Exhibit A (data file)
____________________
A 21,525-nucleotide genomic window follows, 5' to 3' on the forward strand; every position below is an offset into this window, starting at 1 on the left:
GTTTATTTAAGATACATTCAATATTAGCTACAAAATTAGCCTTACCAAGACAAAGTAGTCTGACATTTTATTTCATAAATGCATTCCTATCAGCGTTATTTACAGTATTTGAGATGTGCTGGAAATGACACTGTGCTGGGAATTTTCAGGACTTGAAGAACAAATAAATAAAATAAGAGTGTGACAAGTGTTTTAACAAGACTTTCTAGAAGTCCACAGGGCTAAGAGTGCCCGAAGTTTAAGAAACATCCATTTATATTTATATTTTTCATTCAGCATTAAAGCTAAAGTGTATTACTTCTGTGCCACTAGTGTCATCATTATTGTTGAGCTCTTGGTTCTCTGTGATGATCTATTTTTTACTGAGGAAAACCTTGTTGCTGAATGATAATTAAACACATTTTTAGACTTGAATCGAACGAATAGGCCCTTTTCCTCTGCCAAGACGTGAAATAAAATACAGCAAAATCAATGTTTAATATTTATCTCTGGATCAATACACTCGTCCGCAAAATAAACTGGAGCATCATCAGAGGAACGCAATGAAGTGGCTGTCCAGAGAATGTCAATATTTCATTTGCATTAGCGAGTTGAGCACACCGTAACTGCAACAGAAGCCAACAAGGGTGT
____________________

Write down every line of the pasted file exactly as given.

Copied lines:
A 21,525-nucleotide genomic window follows, 5' to 3' on the forward strand; every position below is an offset into this window, starting at 1 on the left:
GTTTATTTAAGATACATTCAATATTAGCTACAAAATTAGCCTTACCAAGACAAAGTAGTCTGACATTTTATTTCATAAATGCATTCCTATCAGCGTTATTTACAGTATTTGAGATGTGCTGGAAATGACACTGTGCTGGGAATTTTCAGGACTTGAAGAACAAATAAATAAAATAAGAGTGTGACAAGTGTTTTAACAAGACTTTCTAGAAGTCCACAGGGCTAAGAGTGCCCGAAGTTTAAGAAACATCCATTTATATTTATATTTTTCATTCAGCATTAAAGCTAAAGTGTATTACTTCTGTGCCACTAGTGTCATCATTATTGTTGAGCTCTTGGTTCTCTGTGATGATCTATTTTTTACTGAGGAAAACCTTGTTGCTGAATGATAATTAAACACATTTTTAGACTTGAATCGAACGAATAGGCCCTTTTCCTCTGCCAAGACGTGAAATAAAATACAGCAAAATCAATGTTTAATATTTATCTCTGGATCAATACACTCGTCCGCAAAATAAACTGGAGCATCATCAGAGGAACGCAATGAAGTGGCTGTCCAGAGAATGTCAATATTTCATTTGCATTAGCGAGTTGAGCACACCGTAACTGCAACAGAAGCCAACAAGGGTGT